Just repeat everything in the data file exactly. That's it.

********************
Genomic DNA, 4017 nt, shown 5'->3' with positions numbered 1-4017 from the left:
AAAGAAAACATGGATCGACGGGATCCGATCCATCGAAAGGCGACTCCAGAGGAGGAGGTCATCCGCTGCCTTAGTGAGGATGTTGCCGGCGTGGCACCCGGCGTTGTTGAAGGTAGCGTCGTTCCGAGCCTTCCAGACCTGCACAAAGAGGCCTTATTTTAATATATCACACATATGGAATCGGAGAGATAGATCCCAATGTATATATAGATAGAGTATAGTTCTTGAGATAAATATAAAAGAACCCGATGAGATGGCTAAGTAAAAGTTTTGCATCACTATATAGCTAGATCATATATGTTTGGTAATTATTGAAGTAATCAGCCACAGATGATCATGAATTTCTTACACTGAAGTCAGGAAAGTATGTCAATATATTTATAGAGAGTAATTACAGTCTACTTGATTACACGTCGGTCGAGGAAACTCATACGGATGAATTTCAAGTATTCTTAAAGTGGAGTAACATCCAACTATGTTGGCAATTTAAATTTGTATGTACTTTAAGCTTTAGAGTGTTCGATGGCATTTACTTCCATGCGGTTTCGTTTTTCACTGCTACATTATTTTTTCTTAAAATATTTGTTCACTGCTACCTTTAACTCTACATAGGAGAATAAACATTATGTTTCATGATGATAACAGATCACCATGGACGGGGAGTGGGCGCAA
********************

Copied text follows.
Genomic DNA, 4017 nt, shown 5'->3' with positions numbered 1-4017 from the left:
AAAGAAAACATGGATCGACGGGATCCGATCCATCGAAAGGCGACTCCAGAGGAGGAGGTCATCCGCTGCCTTAGTGAGGATGTTGCCGGCGTGGCACCCGGCGTTGTTGAAGGTAGCGTCGTTCCGAGCCTTCCAGACCTGCACAAAGAGGCCTTATTTTAATATATCACACATATGGAATCGGAGAGATAGATCCCAATGTATATATAGATAGAGTATAGTTCTTGAGATAAATATAAAAGAACCCGATGAGATGGCTAAGTAAAAGTTTTGCATCACTATATAGCTAGATCATATATGTTTGGTAATTATTGAAGTAATCAGCCACAGATGATCATGAATTTCTTACACTGAAGTCAGGAAAGTATGTCAATATATTTATAGAGAGTAATTACAGTCTACTTGATTACACGTCGGTCGAGGAAACTCATACGGATGAATTTCAAGTATTCTTAAAGTGGAGTAACATCCAACTATGTTGGCAATTTAAATTTGTATGTACTTTAAGCTTTAGAGTGTTCGATGGCATTTACTTCCATGCGGTTTCGTTTTTCACTGCTACATTATTTTTTCTTAAAATATTTGTTCACTGCTACCTTTAACTCTACATAGGAGAATAAACATTATGTTTCATGATGATAACAGATCACCATGGACGGGGAGTGGGCGCAA